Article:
July 1, 2002
MEDIA CONTACT: Karen Blum
Golf OK For Most Heart Disease Patients But Could Be Dangerous For Others
Walking the golf course while pulling a cart provides safe and adequate exercise for most people with heart disease, according to researchers at Johns Hopkins and Wake Forest universities. But patients should check with their health care provider before teeing off, they say.
"Some less-fit patients with heart disease are in danger of exceeding a safe level of exercise and should be encouraged to monitor their intensity on the golf course, or consider using a motorized cart," says Devon Dobrosielski, M.S., lead author of the study and a clinical exercise physiologist at Hopkins. "For individuals who are more fit, golf may not provide enough exercise to increase physical fitness. However, regular golf participation would allow individuals to meet the moderate-level physical activity recommendations published by the American College of Sports Medicine, which may result in other positive health benefits."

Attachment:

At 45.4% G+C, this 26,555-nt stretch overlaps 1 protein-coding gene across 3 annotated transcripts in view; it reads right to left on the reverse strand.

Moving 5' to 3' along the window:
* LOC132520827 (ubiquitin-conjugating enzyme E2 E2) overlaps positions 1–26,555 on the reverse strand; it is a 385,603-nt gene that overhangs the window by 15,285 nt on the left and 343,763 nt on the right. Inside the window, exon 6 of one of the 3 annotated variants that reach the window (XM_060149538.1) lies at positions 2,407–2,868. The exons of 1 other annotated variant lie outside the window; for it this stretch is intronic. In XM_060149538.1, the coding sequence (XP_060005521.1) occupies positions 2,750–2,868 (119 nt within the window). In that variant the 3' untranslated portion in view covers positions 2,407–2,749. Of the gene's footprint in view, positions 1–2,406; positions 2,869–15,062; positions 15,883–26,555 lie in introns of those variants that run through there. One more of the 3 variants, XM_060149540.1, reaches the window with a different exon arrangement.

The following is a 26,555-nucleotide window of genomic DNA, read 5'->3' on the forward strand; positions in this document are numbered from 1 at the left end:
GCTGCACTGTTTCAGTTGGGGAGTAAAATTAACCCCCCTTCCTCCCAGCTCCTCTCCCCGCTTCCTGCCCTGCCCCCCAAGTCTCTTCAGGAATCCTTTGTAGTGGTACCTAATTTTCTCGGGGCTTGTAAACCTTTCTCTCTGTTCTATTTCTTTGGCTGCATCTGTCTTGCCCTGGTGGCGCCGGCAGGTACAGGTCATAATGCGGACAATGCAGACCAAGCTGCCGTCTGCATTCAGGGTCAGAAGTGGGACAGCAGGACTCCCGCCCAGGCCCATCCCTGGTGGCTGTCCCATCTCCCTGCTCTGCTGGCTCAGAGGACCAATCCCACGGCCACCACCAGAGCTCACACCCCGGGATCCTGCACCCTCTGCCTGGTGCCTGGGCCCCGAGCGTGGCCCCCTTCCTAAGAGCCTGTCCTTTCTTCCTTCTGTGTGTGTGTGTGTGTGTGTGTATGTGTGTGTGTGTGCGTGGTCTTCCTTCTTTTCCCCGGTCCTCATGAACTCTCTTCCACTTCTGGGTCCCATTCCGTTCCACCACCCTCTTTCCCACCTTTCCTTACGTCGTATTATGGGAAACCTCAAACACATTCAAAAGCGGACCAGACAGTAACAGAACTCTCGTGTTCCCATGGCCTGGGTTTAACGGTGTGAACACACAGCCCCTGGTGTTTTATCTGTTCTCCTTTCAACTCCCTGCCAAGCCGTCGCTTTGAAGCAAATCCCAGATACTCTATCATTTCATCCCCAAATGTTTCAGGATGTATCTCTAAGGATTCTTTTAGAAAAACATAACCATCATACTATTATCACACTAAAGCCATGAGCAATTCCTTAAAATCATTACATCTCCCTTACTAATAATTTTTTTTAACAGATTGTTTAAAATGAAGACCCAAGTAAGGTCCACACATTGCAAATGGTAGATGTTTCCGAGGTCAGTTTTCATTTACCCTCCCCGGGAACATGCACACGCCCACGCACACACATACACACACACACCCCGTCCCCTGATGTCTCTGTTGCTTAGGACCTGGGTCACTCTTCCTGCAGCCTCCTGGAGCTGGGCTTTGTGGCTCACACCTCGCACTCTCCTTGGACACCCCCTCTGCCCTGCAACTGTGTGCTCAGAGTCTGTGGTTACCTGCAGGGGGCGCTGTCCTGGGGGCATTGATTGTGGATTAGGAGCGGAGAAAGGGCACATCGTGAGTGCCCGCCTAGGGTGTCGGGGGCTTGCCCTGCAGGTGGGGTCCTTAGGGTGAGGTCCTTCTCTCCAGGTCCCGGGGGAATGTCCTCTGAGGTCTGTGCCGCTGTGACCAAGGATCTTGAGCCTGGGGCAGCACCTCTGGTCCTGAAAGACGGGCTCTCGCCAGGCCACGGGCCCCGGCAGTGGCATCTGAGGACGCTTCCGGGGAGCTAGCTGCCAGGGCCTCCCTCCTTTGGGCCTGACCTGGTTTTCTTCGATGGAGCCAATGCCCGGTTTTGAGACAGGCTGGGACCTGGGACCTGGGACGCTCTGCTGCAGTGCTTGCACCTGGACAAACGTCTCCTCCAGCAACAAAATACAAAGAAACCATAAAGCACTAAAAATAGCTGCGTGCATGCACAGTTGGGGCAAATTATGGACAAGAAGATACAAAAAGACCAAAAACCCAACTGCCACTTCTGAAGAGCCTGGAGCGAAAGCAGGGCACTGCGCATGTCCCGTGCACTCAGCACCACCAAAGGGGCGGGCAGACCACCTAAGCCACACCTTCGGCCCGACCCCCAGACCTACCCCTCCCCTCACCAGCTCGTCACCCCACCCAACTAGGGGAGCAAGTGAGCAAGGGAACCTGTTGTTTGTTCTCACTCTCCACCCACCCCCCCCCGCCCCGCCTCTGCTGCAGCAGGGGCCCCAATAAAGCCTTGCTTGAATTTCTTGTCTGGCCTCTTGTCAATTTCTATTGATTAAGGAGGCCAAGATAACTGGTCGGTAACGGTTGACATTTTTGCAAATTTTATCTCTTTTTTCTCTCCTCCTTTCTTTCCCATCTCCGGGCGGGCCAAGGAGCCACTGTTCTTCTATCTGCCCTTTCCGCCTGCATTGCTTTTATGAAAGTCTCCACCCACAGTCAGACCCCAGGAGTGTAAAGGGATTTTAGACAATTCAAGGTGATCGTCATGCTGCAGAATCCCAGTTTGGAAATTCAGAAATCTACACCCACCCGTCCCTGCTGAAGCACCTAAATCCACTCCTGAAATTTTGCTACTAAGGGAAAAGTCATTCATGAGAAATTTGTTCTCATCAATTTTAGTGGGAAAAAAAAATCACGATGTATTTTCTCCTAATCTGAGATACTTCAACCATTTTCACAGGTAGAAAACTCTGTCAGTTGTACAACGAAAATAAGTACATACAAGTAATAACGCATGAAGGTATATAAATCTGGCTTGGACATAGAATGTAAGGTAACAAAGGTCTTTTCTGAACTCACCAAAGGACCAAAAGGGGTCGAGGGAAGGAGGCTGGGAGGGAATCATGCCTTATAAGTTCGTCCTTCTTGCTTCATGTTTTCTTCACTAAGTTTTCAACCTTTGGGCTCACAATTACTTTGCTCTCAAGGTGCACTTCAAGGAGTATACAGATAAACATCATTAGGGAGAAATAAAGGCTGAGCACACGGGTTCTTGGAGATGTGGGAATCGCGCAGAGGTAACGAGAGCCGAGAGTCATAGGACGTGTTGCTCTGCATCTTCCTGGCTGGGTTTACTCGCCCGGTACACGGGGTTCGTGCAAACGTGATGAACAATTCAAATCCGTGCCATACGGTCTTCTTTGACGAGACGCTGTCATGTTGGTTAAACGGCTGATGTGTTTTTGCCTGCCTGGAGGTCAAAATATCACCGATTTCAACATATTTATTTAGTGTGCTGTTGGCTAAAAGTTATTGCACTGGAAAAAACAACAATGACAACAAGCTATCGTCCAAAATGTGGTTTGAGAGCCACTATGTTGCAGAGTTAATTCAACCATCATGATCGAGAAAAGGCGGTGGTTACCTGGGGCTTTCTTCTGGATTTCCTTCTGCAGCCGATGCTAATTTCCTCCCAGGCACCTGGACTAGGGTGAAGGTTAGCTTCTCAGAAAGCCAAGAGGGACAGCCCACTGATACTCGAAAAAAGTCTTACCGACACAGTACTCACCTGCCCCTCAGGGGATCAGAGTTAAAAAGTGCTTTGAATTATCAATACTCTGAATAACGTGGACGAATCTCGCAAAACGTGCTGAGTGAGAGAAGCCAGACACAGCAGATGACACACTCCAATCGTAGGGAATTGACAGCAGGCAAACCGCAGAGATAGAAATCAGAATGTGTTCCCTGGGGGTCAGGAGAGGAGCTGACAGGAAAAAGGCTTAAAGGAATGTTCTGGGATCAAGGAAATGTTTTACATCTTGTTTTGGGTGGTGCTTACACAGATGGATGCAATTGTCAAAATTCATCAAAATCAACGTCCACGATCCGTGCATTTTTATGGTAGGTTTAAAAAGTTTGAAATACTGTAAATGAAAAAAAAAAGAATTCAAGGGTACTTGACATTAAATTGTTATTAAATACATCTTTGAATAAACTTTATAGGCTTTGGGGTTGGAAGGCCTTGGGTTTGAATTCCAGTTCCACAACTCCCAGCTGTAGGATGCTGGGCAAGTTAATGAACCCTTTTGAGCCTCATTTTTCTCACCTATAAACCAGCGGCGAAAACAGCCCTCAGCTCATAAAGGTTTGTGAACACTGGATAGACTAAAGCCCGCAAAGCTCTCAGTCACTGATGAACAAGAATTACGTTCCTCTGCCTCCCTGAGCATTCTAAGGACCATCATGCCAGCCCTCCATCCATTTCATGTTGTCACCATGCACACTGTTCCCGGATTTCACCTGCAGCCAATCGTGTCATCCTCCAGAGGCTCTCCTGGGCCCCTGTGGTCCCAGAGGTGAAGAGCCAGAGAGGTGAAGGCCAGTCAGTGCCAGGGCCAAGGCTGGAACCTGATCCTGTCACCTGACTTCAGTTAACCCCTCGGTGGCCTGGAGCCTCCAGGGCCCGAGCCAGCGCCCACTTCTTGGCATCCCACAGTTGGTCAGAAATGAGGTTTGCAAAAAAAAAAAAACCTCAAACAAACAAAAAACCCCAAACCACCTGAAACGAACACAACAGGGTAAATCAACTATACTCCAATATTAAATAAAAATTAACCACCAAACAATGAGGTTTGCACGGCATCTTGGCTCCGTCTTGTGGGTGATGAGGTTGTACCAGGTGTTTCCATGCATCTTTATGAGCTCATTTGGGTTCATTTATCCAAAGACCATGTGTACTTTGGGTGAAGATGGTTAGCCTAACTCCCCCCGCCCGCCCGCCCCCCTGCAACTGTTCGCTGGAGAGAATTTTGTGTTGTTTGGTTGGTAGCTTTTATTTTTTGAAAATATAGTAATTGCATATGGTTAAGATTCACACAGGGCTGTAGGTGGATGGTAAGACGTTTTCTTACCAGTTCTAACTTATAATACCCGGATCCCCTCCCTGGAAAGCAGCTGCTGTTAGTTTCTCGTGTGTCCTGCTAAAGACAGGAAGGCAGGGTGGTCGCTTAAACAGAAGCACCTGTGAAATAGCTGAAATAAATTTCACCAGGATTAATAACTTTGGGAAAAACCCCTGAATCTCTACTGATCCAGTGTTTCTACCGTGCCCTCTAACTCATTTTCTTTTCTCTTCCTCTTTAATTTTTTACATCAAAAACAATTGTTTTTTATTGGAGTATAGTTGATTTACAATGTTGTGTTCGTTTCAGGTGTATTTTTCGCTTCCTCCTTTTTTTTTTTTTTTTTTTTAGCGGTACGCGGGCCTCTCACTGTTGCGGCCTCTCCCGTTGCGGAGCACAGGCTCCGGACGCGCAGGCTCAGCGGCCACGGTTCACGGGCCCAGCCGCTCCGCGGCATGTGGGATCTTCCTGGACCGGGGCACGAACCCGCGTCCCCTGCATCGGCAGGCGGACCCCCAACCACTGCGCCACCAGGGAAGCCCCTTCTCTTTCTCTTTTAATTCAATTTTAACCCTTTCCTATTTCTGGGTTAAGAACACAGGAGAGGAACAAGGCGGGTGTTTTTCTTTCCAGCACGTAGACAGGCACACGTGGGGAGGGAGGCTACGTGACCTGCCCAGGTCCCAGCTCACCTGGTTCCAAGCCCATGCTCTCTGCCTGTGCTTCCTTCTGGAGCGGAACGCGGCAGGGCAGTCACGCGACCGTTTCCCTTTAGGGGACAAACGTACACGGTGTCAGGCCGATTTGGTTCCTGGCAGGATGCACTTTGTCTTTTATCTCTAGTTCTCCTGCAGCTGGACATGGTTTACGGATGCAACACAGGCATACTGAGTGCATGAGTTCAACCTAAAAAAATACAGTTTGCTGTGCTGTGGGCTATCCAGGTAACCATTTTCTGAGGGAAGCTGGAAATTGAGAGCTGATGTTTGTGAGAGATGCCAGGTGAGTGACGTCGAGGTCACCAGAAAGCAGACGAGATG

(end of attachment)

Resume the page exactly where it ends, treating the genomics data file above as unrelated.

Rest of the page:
Dobrosielski and colleagues followed 20 male golfers ages 49 to 78, half with heart disease. The researchers gave all participants a graded exercise test to determine their bodies' capacity for exercise, then matched each participant with heart disease with a healthy adult of similar age. Each pair completed nine holes of golf while pulling a cart and wearing portable devices to measure oxygen consumption during play and rest periods.
On average, players with heart disease worked at 57 percent of their exercise capacity, while their healthier counterparts worked at only 46 percent of their exercise capacity. Some patients with heart disease at times exceeded 100 percent of exercise capacity. Results were published in a recent issue of the Journal of Cardiopulmonary Rehabilitation.
Dobrosielski, D. et al., "The Metabolic Demand of Golf in Patients with Heart Disease and in Healthy Adults," Journal of Cardiopulmonary Rehabilitation, 2002; Vol. 22: pages 96-104.